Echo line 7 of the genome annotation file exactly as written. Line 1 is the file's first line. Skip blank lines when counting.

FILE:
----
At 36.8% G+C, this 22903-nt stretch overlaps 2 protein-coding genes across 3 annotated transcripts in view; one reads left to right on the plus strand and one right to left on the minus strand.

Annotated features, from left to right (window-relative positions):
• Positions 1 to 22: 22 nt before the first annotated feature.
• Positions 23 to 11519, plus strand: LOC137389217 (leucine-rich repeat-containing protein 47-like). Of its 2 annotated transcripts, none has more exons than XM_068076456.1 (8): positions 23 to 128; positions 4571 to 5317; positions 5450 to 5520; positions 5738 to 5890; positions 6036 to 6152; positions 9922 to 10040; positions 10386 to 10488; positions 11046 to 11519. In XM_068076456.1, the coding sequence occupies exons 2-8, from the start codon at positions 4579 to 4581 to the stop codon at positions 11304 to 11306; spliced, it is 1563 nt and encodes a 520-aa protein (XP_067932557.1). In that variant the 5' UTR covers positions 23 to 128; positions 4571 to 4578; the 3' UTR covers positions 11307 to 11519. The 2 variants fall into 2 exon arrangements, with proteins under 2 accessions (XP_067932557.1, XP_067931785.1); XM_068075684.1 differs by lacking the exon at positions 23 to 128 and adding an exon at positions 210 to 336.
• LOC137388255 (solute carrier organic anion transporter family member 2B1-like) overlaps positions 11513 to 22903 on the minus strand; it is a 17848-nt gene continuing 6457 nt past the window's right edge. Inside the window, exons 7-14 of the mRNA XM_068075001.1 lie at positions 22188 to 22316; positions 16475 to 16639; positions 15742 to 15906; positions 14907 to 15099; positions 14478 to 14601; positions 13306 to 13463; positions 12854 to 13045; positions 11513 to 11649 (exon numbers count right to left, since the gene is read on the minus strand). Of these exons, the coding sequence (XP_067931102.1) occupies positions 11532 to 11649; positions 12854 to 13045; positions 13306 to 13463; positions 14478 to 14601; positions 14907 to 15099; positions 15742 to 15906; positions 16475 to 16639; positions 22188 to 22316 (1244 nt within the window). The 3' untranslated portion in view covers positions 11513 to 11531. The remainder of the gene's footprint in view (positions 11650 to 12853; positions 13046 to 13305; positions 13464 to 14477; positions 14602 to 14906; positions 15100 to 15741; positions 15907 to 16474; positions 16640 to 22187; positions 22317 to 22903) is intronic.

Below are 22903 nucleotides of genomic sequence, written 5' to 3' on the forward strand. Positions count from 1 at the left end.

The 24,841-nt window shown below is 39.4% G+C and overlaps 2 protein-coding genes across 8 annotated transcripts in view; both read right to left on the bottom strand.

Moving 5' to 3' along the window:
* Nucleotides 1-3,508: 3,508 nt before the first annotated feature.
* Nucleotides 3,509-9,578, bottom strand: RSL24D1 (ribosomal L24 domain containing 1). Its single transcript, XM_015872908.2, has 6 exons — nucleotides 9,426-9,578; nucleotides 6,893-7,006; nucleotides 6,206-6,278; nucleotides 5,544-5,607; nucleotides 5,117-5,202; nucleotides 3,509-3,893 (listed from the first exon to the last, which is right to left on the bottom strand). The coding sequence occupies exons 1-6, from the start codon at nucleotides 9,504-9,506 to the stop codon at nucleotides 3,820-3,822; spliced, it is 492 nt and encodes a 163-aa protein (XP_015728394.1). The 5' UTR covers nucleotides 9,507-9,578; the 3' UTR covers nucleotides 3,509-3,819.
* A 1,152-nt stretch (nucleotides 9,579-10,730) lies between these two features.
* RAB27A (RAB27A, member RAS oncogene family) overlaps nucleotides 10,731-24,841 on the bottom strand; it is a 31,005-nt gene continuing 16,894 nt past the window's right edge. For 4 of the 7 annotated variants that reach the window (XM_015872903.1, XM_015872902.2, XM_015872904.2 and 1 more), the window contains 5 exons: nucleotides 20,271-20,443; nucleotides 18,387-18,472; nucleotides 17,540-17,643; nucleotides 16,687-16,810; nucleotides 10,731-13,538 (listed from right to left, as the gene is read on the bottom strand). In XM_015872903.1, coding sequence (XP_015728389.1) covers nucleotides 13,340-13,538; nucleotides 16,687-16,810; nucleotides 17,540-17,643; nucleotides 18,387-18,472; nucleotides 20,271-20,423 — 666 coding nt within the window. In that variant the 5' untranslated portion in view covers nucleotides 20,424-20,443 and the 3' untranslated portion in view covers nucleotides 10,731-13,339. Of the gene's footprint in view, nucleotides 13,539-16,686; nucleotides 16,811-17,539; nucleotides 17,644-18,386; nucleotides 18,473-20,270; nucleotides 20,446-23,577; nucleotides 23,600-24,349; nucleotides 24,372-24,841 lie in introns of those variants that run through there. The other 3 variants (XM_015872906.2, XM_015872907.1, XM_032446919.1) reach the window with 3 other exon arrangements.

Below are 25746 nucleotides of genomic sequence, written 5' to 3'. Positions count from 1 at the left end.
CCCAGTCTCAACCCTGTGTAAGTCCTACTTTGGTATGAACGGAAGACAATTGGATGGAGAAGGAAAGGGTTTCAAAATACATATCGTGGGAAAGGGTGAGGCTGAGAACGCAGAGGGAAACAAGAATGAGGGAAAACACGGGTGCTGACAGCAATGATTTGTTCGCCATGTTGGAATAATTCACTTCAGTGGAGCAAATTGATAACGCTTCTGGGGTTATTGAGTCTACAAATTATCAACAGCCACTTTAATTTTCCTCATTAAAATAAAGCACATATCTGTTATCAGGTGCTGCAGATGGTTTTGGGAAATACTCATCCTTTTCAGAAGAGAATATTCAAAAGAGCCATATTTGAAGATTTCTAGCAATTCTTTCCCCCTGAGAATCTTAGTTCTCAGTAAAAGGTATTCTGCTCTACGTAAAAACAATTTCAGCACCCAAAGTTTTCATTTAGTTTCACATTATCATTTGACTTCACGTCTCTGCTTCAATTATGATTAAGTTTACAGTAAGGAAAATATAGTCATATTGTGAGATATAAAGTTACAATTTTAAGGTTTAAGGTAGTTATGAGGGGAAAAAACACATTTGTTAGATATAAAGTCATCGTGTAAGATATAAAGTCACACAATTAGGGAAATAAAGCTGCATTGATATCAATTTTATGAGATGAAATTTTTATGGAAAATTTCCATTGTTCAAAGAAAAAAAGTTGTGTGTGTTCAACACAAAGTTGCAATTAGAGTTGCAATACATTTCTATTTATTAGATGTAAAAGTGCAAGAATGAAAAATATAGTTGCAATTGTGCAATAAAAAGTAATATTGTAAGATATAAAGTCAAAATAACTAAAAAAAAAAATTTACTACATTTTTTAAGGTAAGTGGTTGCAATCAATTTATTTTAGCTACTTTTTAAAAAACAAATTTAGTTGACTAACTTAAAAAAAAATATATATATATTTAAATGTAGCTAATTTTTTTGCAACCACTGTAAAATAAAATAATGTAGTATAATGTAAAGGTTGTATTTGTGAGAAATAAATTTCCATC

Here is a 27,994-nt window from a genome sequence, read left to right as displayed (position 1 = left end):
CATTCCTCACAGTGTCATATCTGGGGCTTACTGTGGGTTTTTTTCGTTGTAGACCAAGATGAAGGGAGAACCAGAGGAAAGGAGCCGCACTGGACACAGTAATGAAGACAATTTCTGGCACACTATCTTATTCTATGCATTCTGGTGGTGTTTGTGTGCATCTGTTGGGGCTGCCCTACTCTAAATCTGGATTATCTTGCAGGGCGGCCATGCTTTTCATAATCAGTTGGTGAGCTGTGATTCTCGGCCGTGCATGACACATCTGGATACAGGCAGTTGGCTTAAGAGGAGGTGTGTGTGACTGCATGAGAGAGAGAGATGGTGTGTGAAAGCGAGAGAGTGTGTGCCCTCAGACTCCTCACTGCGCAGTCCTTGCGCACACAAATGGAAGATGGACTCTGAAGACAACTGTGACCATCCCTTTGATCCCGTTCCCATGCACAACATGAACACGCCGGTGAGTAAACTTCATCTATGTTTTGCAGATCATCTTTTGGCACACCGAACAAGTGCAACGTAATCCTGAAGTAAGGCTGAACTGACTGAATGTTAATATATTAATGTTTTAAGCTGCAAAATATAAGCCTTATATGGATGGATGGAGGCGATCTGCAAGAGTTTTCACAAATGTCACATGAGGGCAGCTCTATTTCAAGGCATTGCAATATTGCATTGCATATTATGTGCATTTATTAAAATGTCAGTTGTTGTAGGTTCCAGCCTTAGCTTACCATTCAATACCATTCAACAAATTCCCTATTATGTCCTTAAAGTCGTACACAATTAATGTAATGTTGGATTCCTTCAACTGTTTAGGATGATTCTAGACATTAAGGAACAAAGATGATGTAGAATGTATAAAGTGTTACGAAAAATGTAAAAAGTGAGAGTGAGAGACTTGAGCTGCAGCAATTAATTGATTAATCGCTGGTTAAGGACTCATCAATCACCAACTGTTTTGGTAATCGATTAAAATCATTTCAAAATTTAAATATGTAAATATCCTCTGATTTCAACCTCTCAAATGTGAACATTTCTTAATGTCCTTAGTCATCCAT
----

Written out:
The 24,841-nt window shown below is 39.4% G+C and overlaps 2 protein-coding genes across 8 annotated transcripts in view; both read right to left on the bottom strand.